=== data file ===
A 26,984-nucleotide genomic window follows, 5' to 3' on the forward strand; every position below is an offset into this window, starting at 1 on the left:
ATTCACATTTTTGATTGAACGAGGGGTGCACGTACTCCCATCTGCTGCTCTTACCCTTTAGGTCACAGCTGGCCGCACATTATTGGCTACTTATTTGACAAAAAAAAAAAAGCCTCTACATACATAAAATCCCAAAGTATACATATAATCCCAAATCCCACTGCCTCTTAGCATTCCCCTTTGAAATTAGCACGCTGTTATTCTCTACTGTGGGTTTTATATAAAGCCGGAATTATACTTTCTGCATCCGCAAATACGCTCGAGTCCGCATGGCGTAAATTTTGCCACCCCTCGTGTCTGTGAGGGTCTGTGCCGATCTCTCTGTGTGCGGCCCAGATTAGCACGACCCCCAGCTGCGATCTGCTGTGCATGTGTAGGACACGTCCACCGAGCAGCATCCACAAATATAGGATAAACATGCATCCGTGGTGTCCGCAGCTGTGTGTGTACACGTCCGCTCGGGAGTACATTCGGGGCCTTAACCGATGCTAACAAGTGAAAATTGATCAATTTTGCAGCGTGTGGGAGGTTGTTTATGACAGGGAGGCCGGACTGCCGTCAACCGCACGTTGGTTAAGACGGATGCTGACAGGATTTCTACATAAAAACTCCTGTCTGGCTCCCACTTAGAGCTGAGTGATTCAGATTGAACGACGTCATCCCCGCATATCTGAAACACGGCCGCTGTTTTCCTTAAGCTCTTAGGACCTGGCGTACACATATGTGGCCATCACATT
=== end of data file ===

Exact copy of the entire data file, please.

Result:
A 26,984-nucleotide genomic window follows, 5' to 3' on the forward strand; every position below is an offset into this window, starting at 1 on the left:
ATTCACATTTTTGATTGAACGAGGGGTGCACGTACTCCCATCTGCTGCTCTTACCCTTTAGGTCACAGCTGGCCGCACATTATTGGCTACTTATTTGACAAAAAAAAAAAAGCCTCTACATACATAAAATCCCAAAGTATACATATAATCCCAAATCCCACTGCCTCTTAGCATTCCCCTTTGAAATTAGCACGCTGTTATTCTCTACTGTGGGTTTTATATAAAGCCGGAATTATACTTTCTGCATCCGCAAATACGCTCGAGTCCGCATGGCGTAAATTTTGCCACCCCTCGTGTCTGTGAGGGTCTGTGCCGATCTCTCTGTGTGCGGCCCAGATTAGCACGACCCCCAGCTGCGATCTGCTGTGCATGTGTAGGACACGTCCACCGAGCAGCATCCACAAATATAGGATAAACATGCATCCGTGGTGTCCGCAGCTGTGTGTGTACACGTCCGCTCGGGAGTACATTCGGGGCCTTAACCGATGCTAACAAGTGAAAATTGATCAATTTTGCAGCGTGTGGGAGGTTGTTTATGACAGGGAGGCCGGACTGCCGTCAACCGCACGTTGGTTAAGACGGATGCTGACAGGATTTCTACATAAAAACTCCTGTCTGGCTCCCACTTAGAGCTGAGTGATTCAGATTGAACGACGTCATCCCCGCATATCTGAAACACGGCCGCTGTTTTCCTTAAGCTCTTAGGACCTGGCGTACACATATGTGGCCATCACATT